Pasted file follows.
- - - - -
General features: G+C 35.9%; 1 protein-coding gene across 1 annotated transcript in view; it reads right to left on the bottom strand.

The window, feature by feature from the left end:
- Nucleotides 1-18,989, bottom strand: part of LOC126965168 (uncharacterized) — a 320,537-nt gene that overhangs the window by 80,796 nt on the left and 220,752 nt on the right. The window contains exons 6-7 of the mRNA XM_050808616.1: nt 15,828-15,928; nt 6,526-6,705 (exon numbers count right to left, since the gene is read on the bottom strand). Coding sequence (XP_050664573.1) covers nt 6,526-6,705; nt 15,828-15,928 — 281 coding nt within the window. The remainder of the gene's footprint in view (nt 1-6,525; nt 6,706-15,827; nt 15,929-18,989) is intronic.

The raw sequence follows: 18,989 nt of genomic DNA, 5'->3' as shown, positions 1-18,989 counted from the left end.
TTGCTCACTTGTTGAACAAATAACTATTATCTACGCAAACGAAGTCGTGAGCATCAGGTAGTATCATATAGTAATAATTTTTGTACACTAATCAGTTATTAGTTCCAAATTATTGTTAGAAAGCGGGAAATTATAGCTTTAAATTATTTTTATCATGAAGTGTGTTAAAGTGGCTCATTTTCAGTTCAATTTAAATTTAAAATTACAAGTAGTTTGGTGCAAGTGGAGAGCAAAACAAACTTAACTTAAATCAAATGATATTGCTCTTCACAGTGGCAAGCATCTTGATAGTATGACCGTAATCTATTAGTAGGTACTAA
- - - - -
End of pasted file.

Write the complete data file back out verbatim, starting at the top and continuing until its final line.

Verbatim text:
General features: G+C 35.9%; 1 protein-coding gene across 1 annotated transcript in view; it reads right to left on the bottom strand.

The window, feature by feature from the left end:
- Nucleotides 1-18,989, bottom strand: part of LOC126965168 (uncharacterized) — a 320,537-nt gene that overhangs the window by 80,796 nt on the left and 220,752 nt on the right. The window contains exons 6-7 of the mRNA XM_050808616.1: nt 15,828-15,928; nt 6,526-6,705 (exon numbers count right to left, since the gene is read on the bottom strand). Coding sequence (XP_050664573.1) covers nt 6,526-6,705; nt 15,828-15,928 — 281 coding nt within the window. The remainder of the gene's footprint in view (nt 1-6,525; nt 6,706-15,827; nt 15,929-18,989) is intronic.

The raw sequence follows: 18,989 nt of genomic DNA, 5'->3' as shown, positions 1-18,989 counted from the left end.
TTGCTCACTTGTTGAACAAATAACTATTATCTACGCAAACGAAGTCGTGAGCATCAGGTAGTATCATATAGTAATAATTTTTGTACACTAATCAGTTATTAGTTCCAAATTATTGTTAGAAAGCGGGAAATTATAGCTTTAAATTATTTTTATCATGAAGTGTGTTAAAGTGGCTCATTTTCAGTTCAATTTAAATTTAAAATTACAAGTAGTTTGGTGCAAGTGGAGAGCAAAACAAACTTAACTTAAATCAAATGATATTGCTCTTCACAGTGGCAAGCATCTTGATAGTATGACCGTAATCTATTAGTAGGTACTAA